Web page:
<VV> Trailering fun - long

Craig Nicol nicolcs at aol.com
Sat Nov 10 12:42:55 EST 2007

I spent the last week on a 2200 mile round trip from Coeur d'Alene to Denver
and back to pick up the late Herb Berkman's Stinger. The trip went well and
I spent four days there just helping his wife Jonni unpack boxes, organize,
and move in (Herb and Jonni hadn't really moved into their home).  I also
played the "what's this Craig" game about 1000 times. So much of what we
have for our car hobby is hard to ID if you aren't into it. 

To transport the car and parts I borrowed a 28' (you read it right) enclosed
car trailer and towed it behind my 1-ton spec pickup.  There were two goofy
parts to the package: 1) With the parts loaded to the front of this long
trailer, tongue weight was off the charts so I had to load the car way to
the back of the trailer to reduce the tongue weight. Having the weight at
the ends rather than over the axle made it sensitive to abrupt steering
correction so I really had to be smooth.  2) A throttle-body 350 with 210 hp
isn't the best choice for a 15,000# truck/trailer/cargo combination.  0-60
times were measured in minutes (hours?) and the steepest grades (like the
8600' continental divide pass) reduced my speed to 25 mph. There are a lot
of passes between North Idaho and Denver; I started to count but ran out of

The only mishap was kinda funny:  Things were going along hummingly until at
about noon on Thursday, while I was trying to find a radio station in the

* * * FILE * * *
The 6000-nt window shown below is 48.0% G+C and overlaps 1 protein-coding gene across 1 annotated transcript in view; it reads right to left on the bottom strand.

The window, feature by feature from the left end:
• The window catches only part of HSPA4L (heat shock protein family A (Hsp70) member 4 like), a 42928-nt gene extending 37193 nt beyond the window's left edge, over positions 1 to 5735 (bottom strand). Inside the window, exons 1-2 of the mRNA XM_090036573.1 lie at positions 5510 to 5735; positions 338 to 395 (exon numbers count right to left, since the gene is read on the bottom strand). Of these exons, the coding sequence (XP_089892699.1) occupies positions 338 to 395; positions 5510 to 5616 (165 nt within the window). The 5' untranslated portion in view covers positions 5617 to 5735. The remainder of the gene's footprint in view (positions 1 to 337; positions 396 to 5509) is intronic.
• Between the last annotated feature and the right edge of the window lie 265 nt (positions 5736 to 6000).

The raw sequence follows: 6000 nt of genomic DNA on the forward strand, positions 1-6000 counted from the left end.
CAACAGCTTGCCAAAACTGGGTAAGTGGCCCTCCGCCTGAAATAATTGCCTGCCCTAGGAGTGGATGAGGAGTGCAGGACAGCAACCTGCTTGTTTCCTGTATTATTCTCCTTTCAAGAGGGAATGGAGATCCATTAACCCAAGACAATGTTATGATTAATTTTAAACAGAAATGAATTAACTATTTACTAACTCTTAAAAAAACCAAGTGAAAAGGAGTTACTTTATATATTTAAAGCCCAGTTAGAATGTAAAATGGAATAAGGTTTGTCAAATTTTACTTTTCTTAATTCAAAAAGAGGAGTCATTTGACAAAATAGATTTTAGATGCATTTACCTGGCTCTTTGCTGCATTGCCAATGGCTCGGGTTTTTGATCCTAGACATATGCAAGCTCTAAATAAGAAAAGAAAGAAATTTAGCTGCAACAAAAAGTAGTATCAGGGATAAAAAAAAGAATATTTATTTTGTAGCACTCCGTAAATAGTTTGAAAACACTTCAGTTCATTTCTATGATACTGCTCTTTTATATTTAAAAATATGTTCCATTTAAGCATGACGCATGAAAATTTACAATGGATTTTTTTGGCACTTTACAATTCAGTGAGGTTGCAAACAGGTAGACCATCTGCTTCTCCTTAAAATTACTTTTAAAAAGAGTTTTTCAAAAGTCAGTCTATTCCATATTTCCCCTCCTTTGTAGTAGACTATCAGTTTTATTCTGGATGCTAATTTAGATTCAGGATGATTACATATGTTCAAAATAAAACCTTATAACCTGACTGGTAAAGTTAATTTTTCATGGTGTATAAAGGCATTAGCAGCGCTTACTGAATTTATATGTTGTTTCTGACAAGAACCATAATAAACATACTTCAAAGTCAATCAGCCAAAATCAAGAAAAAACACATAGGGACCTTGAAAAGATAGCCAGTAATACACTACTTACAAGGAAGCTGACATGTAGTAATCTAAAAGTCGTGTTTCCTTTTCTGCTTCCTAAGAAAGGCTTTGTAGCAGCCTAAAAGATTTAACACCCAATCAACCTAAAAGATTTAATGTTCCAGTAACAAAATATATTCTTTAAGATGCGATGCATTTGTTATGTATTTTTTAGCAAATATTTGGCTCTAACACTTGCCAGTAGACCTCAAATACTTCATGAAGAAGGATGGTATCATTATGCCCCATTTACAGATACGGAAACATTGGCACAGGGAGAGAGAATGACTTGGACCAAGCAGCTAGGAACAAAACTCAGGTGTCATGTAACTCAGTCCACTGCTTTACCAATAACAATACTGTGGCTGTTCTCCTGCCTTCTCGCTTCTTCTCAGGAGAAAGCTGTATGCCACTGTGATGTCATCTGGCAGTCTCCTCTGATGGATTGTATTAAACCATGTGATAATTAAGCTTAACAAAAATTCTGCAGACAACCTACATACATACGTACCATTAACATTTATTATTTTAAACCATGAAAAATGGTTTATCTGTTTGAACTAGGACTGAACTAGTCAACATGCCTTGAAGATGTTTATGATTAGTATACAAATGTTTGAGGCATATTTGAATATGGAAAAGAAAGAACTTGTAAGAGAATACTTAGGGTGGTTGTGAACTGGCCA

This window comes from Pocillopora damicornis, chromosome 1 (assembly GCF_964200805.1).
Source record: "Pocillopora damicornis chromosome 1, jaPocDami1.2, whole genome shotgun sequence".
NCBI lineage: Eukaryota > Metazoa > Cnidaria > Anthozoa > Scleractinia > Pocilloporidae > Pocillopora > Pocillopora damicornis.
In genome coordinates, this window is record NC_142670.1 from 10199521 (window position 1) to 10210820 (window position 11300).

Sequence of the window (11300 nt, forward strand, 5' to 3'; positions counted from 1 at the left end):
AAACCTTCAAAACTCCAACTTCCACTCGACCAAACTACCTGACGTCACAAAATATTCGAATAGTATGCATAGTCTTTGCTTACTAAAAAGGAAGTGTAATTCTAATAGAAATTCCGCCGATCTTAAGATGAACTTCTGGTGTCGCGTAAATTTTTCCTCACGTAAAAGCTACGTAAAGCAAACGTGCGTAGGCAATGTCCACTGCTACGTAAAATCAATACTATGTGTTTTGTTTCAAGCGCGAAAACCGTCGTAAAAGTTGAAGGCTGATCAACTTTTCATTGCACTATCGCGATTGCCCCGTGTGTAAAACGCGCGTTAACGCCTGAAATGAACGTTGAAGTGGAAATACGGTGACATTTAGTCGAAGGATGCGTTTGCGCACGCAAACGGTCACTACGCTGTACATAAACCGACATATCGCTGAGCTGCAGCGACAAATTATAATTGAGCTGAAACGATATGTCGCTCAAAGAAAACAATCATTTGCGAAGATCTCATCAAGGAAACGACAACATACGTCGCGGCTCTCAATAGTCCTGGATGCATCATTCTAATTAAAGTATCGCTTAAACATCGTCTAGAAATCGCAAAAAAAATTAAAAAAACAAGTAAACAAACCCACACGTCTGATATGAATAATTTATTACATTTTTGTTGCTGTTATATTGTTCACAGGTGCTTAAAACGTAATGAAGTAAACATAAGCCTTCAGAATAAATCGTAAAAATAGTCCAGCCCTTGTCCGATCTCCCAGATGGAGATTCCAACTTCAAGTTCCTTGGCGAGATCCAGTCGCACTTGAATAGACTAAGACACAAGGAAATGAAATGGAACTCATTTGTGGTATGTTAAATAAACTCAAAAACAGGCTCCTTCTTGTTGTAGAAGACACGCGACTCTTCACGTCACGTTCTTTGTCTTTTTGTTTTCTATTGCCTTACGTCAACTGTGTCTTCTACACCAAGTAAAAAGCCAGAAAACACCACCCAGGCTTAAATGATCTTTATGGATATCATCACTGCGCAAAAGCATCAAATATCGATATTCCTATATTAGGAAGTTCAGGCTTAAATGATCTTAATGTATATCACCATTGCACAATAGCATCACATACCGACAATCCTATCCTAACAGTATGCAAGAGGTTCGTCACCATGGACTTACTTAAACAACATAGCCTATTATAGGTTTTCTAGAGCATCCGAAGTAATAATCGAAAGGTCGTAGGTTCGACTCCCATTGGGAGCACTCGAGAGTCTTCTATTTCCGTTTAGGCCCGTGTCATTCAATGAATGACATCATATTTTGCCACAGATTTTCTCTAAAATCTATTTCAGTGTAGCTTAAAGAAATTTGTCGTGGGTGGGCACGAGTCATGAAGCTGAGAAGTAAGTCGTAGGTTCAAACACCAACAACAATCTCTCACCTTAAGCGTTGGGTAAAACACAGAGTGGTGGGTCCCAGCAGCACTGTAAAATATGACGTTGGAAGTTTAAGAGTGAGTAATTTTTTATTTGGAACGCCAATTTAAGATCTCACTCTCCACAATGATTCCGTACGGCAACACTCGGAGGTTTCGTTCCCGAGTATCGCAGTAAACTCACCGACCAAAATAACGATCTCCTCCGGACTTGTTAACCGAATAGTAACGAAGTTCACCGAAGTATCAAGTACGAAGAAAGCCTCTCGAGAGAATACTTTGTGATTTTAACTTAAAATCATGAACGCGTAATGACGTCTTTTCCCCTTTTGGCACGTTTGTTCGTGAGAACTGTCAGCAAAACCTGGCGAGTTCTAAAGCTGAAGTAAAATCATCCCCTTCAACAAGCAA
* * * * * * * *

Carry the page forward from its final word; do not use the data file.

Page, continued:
static, I heard an unusual humming noise. Since I was stepping through radio
frequencies I didn't think much of it until I noticed that it seemed to be
on every frequency, so I turned off the radio.  The noise continued even
with the radio off. Hmm. A quick check of the gauges revealed nothing but as
I watched the panel, the alternator light came on.  With that answered, I
pulled over just as the engine quit.  Smoke was coming out the seams of the
hood. Upon opening the hood, the smoke was clearly coming from the
alternator; The engine wouldn't crank or even rotate. When I took the belt
off, the engine started right up and I found that the alternator was locked

Surveying the scene, things could have been worse.  It was about 60-degrees
and sunny.  I was safely to the side on a level straight road, and there
were dwellings in sight. I took the too hot to handle alternator off the
truck, unloaded the Stinger from the trailer. Pulling down the trailer door
to reveal a spare car felt really good ;-). I drove to the nearest farmhouse
where I learned that a little town with an auto parts store was only 14
miles away. About 40 minutes later I was back at the truck and installing
the replacement alternator.  Total elapsed time: About an hour and 15
minutes!  It doesn't get much better than that. It always pays to have a
spare car with you :-)

The Stinger is safe and sound in my garage but I still have to unload the
truck and trailer. Where am I going to put all this stuff?!
I'm happy to be home and I didn't even have to use the wipers, let alone
deal with any snow - amazing for this region in November! Yeah!
Craig Nicol

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